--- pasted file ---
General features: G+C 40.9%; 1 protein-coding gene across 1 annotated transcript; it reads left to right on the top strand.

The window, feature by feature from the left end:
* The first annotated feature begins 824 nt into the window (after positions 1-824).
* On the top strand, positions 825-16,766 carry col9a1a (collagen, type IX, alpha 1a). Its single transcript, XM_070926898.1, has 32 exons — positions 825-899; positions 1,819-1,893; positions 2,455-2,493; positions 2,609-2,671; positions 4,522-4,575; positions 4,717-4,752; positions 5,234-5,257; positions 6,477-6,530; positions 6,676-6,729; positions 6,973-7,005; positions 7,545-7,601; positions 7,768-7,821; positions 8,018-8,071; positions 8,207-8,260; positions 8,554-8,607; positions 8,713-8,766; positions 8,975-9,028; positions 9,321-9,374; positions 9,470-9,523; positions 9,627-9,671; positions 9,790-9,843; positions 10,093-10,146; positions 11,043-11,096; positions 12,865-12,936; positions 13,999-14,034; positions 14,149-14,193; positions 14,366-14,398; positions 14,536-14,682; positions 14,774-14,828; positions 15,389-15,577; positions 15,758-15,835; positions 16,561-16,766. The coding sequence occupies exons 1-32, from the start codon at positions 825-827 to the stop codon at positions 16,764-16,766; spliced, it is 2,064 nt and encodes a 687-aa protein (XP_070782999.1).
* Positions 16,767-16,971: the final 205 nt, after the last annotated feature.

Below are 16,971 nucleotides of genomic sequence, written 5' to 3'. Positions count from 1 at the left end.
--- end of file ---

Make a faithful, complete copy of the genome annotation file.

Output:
General features: G+C 40.9%; 1 protein-coding gene across 1 annotated transcript; it reads left to right on the top strand.

The window, feature by feature from the left end:
* The first annotated feature begins 824 nt into the window (after positions 1-824).
* On the top strand, positions 825-16,766 carry col9a1a (collagen, type IX, alpha 1a). Its single transcript, XM_070926898.1, has 32 exons — positions 825-899; positions 1,819-1,893; positions 2,455-2,493; positions 2,609-2,671; positions 4,522-4,575; positions 4,717-4,752; positions 5,234-5,257; positions 6,477-6,530; positions 6,676-6,729; positions 6,973-7,005; positions 7,545-7,601; positions 7,768-7,821; positions 8,018-8,071; positions 8,207-8,260; positions 8,554-8,607; positions 8,713-8,766; positions 8,975-9,028; positions 9,321-9,374; positions 9,470-9,523; positions 9,627-9,671; positions 9,790-9,843; positions 10,093-10,146; positions 11,043-11,096; positions 12,865-12,936; positions 13,999-14,034; positions 14,149-14,193; positions 14,366-14,398; positions 14,536-14,682; positions 14,774-14,828; positions 15,389-15,577; positions 15,758-15,835; positions 16,561-16,766. The coding sequence occupies exons 1-32, from the start codon at positions 825-827 to the stop codon at positions 16,764-16,766; spliced, it is 2,064 nt and encodes a 687-aa protein (XP_070782999.1).
* Positions 16,767-16,971: the final 205 nt, after the last annotated feature.

Below are 16,971 nucleotides of genomic sequence, written 5' to 3'. Positions count from 1 at the left end.